Updated: 9:12am, Monday March 26, 2018
The United States has passed a $1.3 trillion spending bill that looks to cut funding for Cambodia unless the country releases all political prisoners and reinstates the opposition CNRP. The provisions in the bill on Cambodia call for US programs to counter the influence of China – whose ever-increasing presence in the country was highlighted on Friday as Prime Minister Hun Sen praised Chinese aid while inaugurating a road it had funded.
The omnibus bill, which averts a US government shutdown, was signed into law by US President Donald Trump, who initially threatened to veto the legislation.
The mammoth document says none of the funds made available to assist the Cambodian government will be forthcoming unless the secretary of state reports that Cambodia is “taking effective steps” to respect the rights enshrined in Cambodia’s Constitution.
That includes the “restoration of the civil and political rights of the opposition Cambodia National Rescue Party, media, and civil society organizations”, and “the restoration of all elected officials to their elected offices”.
The bill also says US funding is dependent on the “release of all political prisoners, including journalists, civil society activists, and members of the opposition political party”.
The CNRP – the main challenger to Hun Sen’s long-ruling Cambodian People’s Party – was forcibly dissolved last year ahead of the upcoming elections this July, stripping opposition lawmakers and elected local government officials of their roles and driving many abroad.
The CNRP’s leader, Kem Sokha, was jailed on suspicion of “treason”. Two other political party leaders have been arrested, along with journalists, human rights defenders and environmentalists.
The bill also attempts to curb China’s influence in Cambodia by saying that unlocking funds depends on Cambodia strengthening “regional security and stability, particularly regarding territorial disputes in the South China Sea and the enforcement of international sanctions with respect to North Korea”.
Funds will be made available, however, for “democracy programs” into research and education surrounding the Khmer Rouge, while excluding the Khmer Rouge tribunal, and money will be poured into “programs in the Khmer language to counter the influence of the People’s Republic of China in Cambodia”.
That influence was on display on Friday during a groundbreaking ceremony for a new Chinese-funded road, with Prime Minister Hun Sen welcoming increased aid from the growing power.
“It helps to strengthen the political independence of Cambodia as well. This point is very important as I and CPP leaders found common consensus in our foreign policy with China,” he said.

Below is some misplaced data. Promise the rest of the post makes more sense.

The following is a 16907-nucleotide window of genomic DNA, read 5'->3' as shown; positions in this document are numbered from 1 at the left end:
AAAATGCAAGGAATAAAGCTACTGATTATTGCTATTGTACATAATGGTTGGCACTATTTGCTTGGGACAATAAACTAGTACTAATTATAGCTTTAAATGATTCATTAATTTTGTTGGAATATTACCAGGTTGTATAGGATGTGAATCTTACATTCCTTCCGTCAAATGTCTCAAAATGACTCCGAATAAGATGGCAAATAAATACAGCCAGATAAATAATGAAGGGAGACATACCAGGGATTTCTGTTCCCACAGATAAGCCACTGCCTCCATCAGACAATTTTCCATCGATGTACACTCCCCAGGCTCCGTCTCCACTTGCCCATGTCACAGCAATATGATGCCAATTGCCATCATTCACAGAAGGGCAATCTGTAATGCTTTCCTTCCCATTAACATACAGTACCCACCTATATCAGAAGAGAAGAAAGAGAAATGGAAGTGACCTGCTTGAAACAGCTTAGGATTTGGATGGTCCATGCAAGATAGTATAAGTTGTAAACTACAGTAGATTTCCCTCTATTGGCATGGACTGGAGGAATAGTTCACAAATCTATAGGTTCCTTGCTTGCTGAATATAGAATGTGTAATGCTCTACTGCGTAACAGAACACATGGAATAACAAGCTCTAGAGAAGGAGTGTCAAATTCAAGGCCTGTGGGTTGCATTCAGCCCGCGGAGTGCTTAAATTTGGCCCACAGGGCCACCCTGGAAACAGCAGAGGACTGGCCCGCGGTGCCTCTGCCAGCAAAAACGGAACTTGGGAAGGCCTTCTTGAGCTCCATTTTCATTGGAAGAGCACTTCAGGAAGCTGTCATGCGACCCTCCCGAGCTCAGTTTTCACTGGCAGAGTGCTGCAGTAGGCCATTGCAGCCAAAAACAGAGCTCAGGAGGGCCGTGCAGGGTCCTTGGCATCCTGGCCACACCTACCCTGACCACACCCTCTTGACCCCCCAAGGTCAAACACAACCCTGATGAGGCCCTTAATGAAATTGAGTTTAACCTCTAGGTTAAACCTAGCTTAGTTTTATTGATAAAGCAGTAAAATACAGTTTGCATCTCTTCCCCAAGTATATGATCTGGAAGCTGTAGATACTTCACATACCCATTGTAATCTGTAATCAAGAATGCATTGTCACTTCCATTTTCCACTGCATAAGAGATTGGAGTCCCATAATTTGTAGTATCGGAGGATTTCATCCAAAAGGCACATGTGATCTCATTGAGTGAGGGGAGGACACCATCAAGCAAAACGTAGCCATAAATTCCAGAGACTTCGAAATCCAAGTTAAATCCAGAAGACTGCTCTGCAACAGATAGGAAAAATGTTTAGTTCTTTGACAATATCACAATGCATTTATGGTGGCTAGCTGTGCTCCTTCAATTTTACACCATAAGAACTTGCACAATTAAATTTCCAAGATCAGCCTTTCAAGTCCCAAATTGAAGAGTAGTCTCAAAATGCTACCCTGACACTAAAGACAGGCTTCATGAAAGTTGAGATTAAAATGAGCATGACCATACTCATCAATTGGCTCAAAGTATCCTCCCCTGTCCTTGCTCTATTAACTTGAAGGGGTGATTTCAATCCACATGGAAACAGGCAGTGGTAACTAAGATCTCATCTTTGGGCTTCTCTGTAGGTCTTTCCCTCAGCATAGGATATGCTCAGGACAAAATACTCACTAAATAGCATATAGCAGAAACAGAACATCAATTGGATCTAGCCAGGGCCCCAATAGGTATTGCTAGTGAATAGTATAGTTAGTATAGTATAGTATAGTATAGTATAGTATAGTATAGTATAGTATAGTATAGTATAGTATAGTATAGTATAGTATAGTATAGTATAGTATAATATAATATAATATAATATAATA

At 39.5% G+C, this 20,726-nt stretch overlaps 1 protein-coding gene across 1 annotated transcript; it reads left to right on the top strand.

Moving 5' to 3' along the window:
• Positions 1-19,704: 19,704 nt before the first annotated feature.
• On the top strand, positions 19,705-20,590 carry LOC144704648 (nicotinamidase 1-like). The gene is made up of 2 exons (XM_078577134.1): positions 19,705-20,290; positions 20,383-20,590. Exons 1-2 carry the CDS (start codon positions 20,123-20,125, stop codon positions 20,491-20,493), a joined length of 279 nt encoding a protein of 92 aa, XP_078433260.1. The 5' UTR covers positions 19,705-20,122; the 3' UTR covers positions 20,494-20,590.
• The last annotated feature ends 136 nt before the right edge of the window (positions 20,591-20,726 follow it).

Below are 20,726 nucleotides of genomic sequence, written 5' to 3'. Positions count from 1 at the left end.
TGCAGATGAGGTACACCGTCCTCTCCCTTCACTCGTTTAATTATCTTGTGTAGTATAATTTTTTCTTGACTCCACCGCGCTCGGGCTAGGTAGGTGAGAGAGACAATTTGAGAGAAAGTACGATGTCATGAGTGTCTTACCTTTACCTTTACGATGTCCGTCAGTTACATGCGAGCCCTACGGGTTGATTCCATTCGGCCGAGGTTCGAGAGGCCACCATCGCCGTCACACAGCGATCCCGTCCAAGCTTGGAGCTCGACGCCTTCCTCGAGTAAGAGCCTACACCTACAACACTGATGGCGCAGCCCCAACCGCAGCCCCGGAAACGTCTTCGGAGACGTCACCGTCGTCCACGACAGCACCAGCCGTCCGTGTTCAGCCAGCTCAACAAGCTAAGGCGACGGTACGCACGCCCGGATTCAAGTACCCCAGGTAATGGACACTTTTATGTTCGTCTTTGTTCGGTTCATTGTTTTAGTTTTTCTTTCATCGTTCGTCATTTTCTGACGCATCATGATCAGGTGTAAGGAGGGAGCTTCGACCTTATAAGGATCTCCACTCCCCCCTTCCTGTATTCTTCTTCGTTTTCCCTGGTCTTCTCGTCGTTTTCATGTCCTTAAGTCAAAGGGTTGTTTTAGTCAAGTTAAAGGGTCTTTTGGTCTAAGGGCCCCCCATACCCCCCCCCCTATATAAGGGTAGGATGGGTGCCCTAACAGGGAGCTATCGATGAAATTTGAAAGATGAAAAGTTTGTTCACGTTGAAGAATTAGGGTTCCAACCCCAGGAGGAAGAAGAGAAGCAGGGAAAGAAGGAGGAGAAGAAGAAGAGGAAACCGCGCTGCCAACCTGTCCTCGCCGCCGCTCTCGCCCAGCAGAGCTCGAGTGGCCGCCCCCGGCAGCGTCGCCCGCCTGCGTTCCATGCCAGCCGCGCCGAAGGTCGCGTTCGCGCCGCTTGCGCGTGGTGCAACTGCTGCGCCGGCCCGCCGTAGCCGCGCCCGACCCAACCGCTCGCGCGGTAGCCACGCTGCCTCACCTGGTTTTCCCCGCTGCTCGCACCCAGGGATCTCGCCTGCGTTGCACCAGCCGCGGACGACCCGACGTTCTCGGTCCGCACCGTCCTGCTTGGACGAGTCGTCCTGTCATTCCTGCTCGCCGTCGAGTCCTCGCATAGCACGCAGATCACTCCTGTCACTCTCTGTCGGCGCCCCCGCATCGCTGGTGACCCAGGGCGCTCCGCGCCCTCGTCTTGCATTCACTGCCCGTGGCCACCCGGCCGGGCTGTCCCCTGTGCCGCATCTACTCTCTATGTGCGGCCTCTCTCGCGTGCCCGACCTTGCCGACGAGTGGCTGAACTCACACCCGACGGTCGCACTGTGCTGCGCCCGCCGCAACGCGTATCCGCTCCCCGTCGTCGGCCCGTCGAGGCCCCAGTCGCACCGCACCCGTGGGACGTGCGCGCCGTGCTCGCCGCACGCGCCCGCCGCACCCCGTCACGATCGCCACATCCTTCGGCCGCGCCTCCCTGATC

Hun Sen lauded China’s noninterference policy when it came to the Kingdom, making a thinly veiled reference to the United States’ critique of local affairs.
“China talks less, but it does a lot and it is different from others talking much, doing less,” he said.
The US Embassy in Phnom Penh said it was reviewing the appropriations bill but that it illustrated local concerns over the diminishing democratic space within the country. “We continue to call on the Cambodian government to reverse course by reinstating the opposition, releasing Kem Sokha, and allowing members of civil society and the media to resume their constitutionally-protected activities,” said embassy spokesman David Josar in an email.
When asked if Cambodia would release political prisoners to access the US funding, government spokesman Phay Siphan replied: “In a word, no.”
“The US is not our boss. Cambodian people are our boss. We respect the court [and] we cannot take any money to overrule our Constitution or our court,” he said. “We stand very firm to protect what we call rule of law.”
The UN special rapporteur to human rights on Cambodia recently lamented the Kingdom’s “rule by law” – whereby the legal system is used for political ends – while international observers have repeatedly decried Cambodia’s corrupt courts.
Siphan maintained Cambodia did not abide by the edicts of any foreign country, but maintained the US was still “a friend, not a foe”.
When asked about what is widely seen as Cambodia’s “pivot to China”, which has seen Cambodia scuttle Asean consensus on the South China Sea in the past, Siphan denied any untoward interference.
“China has nothing to do with Cambodia,” he said. “They cannot order us [around].”
Sam Rainsy, whose newly formed Cambodia National Rescue Movement has been seeking targeted sanctions from the international community, welcomed the provisions in the spending bill as “good news” and said he hoped that more would follow.
Mu Sochua, a deputy opposition president who fled the country in October, said the bill showed it was “time to put statement into action”.
The bill also allocates funds to continue restricting visas “to individuals involved in undermining democracy in Cambodia, including the family members of such individuals”, a policy announced by the Department of State on December 6 last year.